In this postrecession environment, much is being made about great forces of change — population and demographic shifts, economic drivers, environmental concerns — that will dramatically reshape community building for the rest of the century. However, as dramatic as this change is, the land use industry faced circumstances just as daunting in the early part of the 20th century.
Seventy-five years ago, on Dec. 14, 1936, the Urban Land Institute was chartered in Chicago during a time of great uncertainty in financial markets, shifting economic growth engines, changing demographics and household composition, and an ongoing influx of immigrants. Cities around the country were trying to recover from the Great Depression and position themselves as leaders in an economy then dominated by manufacturing. They were grappling with inner-city neighborhoods in decay as well as new suburbs that would soon face rapid growth.
At the time, no organization existed in the United States to research, analyze or encourage responsible patterns for long-term urban growth, or to explore what constitutes sound real estate development projects and practices.
The Urban Land Institute was founded to fill that knowledge gap, starting an unprecedented process of sharing information about community building that would, over three-quarters of a century, span the post-World War II migration to the suburbs, and the subsequent revival of urban downtowns in the 1990s and early 2000s. During this time, the institute’s membership grew from 200 developers to nearly 30,000 land use professionals worldwide — including the 500 members of San Diego/Tijuana — representing all aspects of the industry. Together we’ve guided a body of work shaped by learning from both achievements as well as mistakes.
At this milestone in the organization’s history, it is difficult to predict what the San Diego/Tijuana region, or any city, will look like when the Urban Land Institute reaches its next 75-year mark. However, a new Urban Land Institute publication, "What’s Next: Real Estate in the New Economy,” offers some clues on how the built environment will be affected in decades to come by how we’ll live, work, use energy and get around. It also looks at how what we build will be financed. This much is clear: Where we’ve been is not where we are headed.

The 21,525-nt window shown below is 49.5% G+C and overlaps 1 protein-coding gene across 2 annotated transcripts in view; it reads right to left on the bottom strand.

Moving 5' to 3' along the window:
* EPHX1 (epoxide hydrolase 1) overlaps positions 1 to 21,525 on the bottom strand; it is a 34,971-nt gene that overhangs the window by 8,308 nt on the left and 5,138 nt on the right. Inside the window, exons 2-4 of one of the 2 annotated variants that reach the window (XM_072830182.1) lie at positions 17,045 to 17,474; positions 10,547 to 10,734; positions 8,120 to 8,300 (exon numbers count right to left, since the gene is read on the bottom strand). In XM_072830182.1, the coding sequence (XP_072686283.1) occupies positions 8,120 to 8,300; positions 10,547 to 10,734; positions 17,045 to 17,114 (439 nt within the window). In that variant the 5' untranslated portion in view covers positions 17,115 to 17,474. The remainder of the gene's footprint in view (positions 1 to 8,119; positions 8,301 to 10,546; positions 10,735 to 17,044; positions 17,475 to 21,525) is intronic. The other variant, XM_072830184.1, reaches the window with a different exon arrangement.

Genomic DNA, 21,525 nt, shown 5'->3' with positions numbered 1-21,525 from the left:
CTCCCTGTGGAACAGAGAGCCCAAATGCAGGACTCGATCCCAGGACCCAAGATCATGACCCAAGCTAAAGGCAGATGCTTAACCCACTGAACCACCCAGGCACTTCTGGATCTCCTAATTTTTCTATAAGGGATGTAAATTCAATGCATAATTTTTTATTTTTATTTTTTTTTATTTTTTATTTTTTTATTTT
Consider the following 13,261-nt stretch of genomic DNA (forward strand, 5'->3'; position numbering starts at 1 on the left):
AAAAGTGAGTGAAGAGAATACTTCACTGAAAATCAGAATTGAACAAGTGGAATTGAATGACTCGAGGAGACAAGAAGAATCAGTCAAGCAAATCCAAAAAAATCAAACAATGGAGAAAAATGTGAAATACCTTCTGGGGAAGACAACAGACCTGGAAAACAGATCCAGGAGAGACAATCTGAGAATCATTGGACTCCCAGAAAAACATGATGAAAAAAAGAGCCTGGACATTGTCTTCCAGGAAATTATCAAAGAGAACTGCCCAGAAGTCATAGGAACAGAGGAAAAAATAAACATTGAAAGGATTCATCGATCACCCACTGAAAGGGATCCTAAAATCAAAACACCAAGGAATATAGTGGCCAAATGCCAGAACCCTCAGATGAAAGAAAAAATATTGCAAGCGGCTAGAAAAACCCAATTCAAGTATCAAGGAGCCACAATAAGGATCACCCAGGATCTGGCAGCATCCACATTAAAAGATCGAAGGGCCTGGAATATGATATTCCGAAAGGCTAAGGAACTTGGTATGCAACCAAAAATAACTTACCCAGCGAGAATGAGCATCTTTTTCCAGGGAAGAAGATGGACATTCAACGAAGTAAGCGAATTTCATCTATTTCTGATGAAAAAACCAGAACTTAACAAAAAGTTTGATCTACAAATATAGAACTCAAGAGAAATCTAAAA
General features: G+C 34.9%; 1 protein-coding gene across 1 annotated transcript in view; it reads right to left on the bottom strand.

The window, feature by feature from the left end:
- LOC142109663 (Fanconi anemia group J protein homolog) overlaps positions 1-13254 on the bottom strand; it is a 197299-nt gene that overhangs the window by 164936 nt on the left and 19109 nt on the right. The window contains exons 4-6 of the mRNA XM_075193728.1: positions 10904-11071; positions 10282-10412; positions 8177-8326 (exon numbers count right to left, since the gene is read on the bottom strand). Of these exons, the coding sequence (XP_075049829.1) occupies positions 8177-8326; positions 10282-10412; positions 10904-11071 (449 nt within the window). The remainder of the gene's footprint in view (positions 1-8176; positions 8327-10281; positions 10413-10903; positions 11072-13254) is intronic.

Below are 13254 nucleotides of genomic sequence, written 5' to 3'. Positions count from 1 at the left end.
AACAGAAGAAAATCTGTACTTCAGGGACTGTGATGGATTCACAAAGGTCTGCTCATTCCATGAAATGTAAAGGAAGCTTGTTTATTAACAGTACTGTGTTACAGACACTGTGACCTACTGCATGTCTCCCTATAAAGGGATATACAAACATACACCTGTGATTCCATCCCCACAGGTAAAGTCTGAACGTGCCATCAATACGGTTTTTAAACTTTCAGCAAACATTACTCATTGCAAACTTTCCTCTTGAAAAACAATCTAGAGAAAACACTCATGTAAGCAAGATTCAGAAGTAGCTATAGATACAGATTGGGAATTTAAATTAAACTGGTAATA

As documented in "What’s Next," these are just some of the reasons why:
How much of the anticipated population growth for the United States will be happening in the San Diego/Tijuana region? Is the San Diego/Tijuana region appealing to talented workers, including young professionals as well as baby boomers starting their “encore” careers? Does the San Diego/Tijuana region have an adequate supply of housing that is both affordable and close to jobs? Is the San Diego/Tijuana region sufficiently leveraging its public space to catalyze private investment? Is the San Diego/Tijuana region maximizing the economic development potential of anchor institutions, such as higher education and medical facilities, alternative energy-related industries, and arts and culture facilities? And how can future development help position San Diego/Tijuana as being progressive and innovative for the 21st century?
What won’t work: piecemeal, haphazard, poorly connected, sprawling development. Research from the Center for Neighborhood Technology tells us that in the San Diego/Tijuana region, residents in outer suburbs (where the majority of San Diegans live) spend more than 45 percent of their income on housing and transportation alone. Most drive more than 18,000 miles per year for work and errands, and most have seen their auto gas costs double, even quadruple, since 2000. This is simply not a sustainable growth model.
What will work: building the San Diego/Tijuana region in a way that conserves land and energy, de-emphasizes auto dependency, and enhances the natural environment. What is likely: less new construction and a greater emphasis on reusing and adapting existing space in a way that reflects the changing needs and desires of a much more mobile society — a society in which many are likely to rent longer and change jobs much more frequently.
For the Urban Land Institute San Diego/Tijuana, Dec. 14, 2011, could be considered a new starting point, a date to think ahead about what’s to be accomplished for the next 75 years. As Urban Land Institute founder J.C. Nichols once wrote, “An intelligent city plan … does not forget the greater needs of tomorrow in the press of today. It is simply good, practical sense.”
The Urban Land Institute San Diego/Tijuana is positioned to lead in this time of change by anticipating how the impact of urban design and development will meet expectations of the San Diego/Tijuana region residents for livability, amenities, flexibility and choice. Land development is, by nature, a forward-looking enterprise. The work we start now will become the San Diego/Tijuana region of tomorrow. Whether we’ve learned from the past will be measured by how much of what we build remains relevant, appealing and worth preserving in 75 more years.
Madaffer is the chairman of the Urban Land Institute San Diego/Tijuana.